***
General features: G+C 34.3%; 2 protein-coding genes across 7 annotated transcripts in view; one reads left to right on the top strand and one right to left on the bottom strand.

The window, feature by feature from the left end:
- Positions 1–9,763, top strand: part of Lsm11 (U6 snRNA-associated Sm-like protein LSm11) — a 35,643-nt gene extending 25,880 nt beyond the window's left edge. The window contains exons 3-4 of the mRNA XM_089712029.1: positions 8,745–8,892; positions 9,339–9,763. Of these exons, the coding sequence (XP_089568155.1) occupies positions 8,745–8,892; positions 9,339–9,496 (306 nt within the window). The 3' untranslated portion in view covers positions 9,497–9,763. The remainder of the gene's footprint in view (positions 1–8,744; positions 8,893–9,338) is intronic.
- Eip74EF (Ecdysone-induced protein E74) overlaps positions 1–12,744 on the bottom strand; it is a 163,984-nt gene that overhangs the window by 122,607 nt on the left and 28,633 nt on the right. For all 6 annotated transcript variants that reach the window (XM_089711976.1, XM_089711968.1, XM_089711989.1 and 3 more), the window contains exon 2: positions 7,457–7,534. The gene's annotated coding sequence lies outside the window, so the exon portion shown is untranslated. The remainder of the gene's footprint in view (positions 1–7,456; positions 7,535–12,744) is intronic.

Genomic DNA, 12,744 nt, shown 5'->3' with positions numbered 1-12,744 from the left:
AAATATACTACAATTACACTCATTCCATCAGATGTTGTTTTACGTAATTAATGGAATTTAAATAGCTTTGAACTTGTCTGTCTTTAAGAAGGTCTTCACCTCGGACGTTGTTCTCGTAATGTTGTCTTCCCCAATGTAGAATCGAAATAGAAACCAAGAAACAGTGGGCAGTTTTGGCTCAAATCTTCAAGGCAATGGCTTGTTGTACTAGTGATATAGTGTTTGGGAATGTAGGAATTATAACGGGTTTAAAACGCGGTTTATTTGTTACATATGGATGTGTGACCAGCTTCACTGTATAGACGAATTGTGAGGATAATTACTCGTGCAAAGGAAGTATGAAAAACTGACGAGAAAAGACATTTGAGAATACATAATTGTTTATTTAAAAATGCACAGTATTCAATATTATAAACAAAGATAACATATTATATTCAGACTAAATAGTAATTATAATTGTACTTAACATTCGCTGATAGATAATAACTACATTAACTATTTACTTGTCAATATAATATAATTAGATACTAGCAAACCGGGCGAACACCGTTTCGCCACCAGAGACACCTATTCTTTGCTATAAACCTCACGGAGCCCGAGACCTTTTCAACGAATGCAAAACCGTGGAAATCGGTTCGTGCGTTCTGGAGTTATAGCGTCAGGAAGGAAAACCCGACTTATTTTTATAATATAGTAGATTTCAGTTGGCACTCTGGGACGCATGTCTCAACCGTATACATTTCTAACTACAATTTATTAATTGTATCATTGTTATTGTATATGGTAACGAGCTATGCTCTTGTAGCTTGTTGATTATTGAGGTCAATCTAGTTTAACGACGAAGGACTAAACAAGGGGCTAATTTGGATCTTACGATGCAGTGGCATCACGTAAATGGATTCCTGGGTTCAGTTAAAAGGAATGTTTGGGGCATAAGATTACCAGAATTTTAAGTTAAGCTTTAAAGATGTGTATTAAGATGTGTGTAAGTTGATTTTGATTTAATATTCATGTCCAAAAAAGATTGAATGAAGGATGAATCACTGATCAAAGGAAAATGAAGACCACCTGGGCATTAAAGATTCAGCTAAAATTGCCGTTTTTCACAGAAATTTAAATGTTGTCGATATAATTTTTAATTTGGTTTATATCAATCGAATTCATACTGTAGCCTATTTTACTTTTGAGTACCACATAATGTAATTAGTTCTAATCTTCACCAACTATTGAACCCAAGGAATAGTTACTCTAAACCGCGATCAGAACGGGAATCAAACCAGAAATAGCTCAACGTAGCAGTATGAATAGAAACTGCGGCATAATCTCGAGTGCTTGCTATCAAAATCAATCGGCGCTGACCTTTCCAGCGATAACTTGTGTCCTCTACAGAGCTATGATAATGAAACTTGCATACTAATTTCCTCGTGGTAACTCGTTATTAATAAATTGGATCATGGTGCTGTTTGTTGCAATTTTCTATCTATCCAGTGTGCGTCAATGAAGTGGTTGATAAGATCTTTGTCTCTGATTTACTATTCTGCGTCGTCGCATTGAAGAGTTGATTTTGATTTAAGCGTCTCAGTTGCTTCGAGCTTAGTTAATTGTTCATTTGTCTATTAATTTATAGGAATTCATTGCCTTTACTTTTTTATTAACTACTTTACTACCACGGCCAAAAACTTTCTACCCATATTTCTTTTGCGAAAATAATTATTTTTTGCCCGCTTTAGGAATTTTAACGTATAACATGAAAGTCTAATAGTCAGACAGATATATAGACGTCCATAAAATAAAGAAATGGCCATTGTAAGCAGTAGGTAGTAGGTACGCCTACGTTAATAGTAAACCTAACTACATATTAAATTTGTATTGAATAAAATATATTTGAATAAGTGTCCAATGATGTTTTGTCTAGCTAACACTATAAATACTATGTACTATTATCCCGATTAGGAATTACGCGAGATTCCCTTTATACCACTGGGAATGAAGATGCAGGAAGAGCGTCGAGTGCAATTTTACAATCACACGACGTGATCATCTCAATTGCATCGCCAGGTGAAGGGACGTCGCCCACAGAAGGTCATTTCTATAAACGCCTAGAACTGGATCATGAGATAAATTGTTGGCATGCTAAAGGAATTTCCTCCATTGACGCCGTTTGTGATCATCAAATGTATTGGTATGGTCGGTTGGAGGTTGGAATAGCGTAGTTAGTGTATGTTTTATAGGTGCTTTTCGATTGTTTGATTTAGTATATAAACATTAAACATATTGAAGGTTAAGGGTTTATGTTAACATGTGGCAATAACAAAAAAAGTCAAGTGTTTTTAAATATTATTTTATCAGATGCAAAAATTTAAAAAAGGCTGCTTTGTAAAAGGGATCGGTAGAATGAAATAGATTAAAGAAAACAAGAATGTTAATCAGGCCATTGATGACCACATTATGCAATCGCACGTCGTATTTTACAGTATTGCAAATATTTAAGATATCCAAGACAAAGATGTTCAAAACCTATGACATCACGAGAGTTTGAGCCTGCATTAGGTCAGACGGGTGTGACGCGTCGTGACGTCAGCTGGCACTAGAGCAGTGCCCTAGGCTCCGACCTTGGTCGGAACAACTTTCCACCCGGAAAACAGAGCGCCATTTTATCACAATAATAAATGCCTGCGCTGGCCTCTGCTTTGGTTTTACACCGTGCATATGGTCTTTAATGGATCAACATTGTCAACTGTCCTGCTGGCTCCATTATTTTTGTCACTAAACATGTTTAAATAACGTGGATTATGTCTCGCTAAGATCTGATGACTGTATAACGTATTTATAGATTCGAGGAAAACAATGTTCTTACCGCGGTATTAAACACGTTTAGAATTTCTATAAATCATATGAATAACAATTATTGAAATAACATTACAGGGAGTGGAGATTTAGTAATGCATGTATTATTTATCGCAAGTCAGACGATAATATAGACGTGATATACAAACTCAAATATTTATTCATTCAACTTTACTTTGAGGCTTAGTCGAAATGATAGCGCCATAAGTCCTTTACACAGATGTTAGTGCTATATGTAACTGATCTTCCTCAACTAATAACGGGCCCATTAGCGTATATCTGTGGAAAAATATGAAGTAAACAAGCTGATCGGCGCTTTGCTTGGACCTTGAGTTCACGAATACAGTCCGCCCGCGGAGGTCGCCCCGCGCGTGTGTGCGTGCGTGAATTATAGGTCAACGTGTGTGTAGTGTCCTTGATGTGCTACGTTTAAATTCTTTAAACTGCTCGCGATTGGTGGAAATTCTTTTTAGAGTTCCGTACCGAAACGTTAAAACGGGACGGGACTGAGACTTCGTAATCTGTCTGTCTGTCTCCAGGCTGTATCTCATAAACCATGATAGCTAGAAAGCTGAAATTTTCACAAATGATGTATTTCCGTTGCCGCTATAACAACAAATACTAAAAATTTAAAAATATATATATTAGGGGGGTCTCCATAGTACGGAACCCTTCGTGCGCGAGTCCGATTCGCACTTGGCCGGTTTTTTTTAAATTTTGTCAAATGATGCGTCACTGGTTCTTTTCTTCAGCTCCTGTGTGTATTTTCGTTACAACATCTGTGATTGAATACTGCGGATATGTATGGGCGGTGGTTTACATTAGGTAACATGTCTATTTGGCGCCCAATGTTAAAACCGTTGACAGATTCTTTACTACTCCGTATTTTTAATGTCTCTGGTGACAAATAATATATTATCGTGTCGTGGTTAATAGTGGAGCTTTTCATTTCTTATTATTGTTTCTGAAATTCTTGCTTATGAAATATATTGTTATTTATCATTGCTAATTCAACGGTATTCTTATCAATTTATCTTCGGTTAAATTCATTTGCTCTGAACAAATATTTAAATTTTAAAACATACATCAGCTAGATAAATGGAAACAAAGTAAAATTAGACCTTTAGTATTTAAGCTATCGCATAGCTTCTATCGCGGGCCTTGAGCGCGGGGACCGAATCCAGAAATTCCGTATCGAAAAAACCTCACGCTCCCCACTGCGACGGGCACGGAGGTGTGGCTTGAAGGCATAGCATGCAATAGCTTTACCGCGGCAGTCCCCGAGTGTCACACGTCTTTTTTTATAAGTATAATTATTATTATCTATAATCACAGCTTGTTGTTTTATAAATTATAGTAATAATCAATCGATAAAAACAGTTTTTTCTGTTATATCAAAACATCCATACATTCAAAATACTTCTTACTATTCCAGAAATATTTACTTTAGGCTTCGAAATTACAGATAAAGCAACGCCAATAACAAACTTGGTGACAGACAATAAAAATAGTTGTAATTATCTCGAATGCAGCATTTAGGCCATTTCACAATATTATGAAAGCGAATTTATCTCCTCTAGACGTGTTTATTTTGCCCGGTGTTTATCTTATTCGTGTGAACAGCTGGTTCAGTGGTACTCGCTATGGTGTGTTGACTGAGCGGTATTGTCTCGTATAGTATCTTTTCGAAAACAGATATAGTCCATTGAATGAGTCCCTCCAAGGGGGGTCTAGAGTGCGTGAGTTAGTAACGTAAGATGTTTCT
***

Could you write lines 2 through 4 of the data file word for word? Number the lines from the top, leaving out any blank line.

The window, feature by feature from the left end:
- Positions 1–9,763, top strand: part of Lsm11 (U6 snRNA-associated Sm-like protein LSm11) — a 35,643-nt gene extending 25,880 nt beyond the window's left edge. The window contains exons 3-4 of the mRNA XM_089712029.1: positions 8,745–8,892; positions 9,339–9,763. Of these exons, the coding sequence (XP_089568155.1) occupies positions 8,745–8,892; positions 9,339–9,496 (306 nt within the window). The 3' untranslated portion in view covers positions 9,497–9,763. The remainder of the gene's footprint in view (positions 1–8,744; positions 8,893–9,338) is intronic.
- Eip74EF (Ecdysone-induced protein E74) overlaps positions 1–12,744 on the bottom strand; it is a 163,984-nt gene that overhangs the window by 122,607 nt on the left and 28,633 nt on the right. For all 6 annotated transcript variants that reach the window (XM_089711976.1, XM_089711968.1, XM_089711989.1 and 3 more), the window contains exon 2: positions 7,457–7,534. The gene's annotated coding sequence lies outside the window, so the exon portion shown is untranslated. The remainder of the gene's footprint in view (positions 1–7,456; positions 7,535–12,744) is intronic.